Binocular Telescope

Ever since the invention of the telescope around 1600, many opticians have considered the advantages of binocular telescopes, and some actually produced instruments of this sort. The form, however, did not become widely available until the latter decades of the19th century. This example is an aluminum instrument with aluminum sunshades. The objective lenses are about 1.6 inches diameter; the length overall, when closed, is about 11 inches. One eyepiece barrel is marked “T. W. Watson / Optician” and the other is marked “4 Pall Mall / London.” The cross frame has two knobs, one for focusing and one for adjusting the inter-ocular distance. The barrels are covered with black leather. The case is brown leather.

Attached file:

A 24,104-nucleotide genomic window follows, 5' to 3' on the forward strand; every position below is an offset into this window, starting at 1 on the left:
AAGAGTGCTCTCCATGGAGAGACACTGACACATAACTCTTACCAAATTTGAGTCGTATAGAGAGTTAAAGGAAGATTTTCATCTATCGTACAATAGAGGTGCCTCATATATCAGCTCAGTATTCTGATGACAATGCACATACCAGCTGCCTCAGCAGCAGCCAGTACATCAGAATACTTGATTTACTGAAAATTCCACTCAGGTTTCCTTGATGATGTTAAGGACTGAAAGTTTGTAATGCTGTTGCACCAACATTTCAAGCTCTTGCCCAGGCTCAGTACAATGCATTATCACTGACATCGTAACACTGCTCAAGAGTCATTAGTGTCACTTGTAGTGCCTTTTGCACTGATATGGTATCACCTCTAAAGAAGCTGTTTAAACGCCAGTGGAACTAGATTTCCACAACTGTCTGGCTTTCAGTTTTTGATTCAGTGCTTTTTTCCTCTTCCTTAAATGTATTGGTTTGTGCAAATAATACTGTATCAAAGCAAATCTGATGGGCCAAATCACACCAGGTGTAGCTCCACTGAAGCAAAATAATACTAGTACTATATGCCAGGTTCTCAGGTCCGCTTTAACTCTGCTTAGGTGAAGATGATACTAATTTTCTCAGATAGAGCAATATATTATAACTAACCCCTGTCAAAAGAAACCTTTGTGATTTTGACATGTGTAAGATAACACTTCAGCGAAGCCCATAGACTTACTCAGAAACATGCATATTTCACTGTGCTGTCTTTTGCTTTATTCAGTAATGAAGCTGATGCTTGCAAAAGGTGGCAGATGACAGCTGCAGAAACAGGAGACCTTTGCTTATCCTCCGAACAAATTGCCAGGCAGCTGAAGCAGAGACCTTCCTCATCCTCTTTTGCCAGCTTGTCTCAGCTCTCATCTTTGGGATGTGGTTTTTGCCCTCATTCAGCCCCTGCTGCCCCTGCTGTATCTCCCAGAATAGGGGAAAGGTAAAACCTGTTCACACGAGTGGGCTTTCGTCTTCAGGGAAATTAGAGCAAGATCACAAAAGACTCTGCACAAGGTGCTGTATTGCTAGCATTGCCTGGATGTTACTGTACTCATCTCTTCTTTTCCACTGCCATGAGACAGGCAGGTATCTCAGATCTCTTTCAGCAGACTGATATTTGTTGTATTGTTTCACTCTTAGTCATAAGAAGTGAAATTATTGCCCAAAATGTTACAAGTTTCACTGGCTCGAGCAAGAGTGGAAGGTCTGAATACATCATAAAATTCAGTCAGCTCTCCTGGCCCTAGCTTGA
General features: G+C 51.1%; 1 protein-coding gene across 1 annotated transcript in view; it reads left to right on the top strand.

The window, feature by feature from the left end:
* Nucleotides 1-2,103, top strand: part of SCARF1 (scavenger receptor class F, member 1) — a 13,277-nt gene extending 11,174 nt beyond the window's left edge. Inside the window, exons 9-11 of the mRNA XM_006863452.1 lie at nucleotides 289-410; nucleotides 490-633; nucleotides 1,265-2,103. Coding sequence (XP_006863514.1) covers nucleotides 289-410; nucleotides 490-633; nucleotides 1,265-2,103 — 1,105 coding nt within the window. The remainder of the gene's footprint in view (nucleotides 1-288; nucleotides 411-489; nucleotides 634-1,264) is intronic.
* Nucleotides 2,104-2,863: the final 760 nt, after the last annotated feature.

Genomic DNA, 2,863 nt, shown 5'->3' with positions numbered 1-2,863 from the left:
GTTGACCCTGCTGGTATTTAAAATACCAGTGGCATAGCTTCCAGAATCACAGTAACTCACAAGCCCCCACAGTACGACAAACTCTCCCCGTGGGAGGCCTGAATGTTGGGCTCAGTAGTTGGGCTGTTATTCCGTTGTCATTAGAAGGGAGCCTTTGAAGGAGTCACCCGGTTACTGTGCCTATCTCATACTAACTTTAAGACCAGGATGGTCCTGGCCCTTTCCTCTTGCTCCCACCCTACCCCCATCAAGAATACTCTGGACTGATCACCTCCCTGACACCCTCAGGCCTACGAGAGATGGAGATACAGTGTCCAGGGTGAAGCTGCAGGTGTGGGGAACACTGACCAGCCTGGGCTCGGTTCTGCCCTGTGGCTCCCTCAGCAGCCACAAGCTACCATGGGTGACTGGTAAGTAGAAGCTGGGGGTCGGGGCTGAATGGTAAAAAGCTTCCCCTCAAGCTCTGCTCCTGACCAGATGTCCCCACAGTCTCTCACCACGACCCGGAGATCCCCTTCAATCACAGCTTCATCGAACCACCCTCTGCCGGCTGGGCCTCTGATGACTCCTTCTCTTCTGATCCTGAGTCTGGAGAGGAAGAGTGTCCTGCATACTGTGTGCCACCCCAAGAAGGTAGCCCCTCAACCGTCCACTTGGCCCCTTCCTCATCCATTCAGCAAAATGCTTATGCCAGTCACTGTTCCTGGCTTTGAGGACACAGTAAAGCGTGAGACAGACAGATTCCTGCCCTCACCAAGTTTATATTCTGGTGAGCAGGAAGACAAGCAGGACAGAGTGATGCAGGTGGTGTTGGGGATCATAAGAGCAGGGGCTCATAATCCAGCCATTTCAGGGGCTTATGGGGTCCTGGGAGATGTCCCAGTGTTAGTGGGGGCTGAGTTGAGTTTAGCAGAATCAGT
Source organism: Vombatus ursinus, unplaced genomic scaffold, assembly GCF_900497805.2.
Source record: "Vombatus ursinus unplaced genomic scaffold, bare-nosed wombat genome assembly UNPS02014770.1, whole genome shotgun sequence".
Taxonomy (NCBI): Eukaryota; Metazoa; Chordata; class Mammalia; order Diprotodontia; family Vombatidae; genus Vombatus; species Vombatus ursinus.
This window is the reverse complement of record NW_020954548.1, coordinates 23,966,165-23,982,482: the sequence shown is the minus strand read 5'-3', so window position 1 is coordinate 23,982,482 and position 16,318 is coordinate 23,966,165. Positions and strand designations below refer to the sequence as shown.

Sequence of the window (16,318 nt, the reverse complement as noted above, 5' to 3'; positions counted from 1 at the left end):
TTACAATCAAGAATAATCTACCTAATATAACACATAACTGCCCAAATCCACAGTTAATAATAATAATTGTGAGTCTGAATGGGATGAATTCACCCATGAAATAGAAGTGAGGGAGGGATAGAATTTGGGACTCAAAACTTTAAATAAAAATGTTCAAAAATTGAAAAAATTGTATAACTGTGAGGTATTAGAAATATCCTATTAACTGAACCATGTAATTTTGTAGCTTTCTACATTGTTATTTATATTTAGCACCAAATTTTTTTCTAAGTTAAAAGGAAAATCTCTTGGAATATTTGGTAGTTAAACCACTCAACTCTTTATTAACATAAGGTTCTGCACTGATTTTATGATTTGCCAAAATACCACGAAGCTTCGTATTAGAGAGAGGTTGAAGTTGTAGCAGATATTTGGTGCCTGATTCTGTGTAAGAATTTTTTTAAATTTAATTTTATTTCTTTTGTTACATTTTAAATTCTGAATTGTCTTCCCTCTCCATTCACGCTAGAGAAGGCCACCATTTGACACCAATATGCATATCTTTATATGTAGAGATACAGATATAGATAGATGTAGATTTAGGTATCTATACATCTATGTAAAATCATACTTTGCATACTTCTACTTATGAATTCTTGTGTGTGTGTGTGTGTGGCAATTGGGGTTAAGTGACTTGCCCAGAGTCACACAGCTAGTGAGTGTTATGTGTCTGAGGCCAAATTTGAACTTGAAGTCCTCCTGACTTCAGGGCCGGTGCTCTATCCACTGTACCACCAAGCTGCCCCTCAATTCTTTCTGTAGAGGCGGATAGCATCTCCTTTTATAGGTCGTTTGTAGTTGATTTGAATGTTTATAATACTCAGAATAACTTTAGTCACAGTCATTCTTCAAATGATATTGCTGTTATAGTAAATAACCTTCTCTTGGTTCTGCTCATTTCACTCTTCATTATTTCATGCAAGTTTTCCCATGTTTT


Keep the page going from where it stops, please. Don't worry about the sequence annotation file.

The signature refers to T. W. Watson (fl. 1868 to 1884), a man who sold guns as well an assortment of optical instruments.
Currently not on view
Object Name
binocular telescope
date made
late 19th century
overall: 11 in; 27.94 cm
place made
United Kingdom: England, London
ID Number
catalog number
accession number
See more items in
Medicine and Science: Physical Sciences
Science & Mathematics
Data Source
National Museum of American History, Kenneth E. Behring Center
Credit Line
Alasdair W. MacLeod
Additional Media

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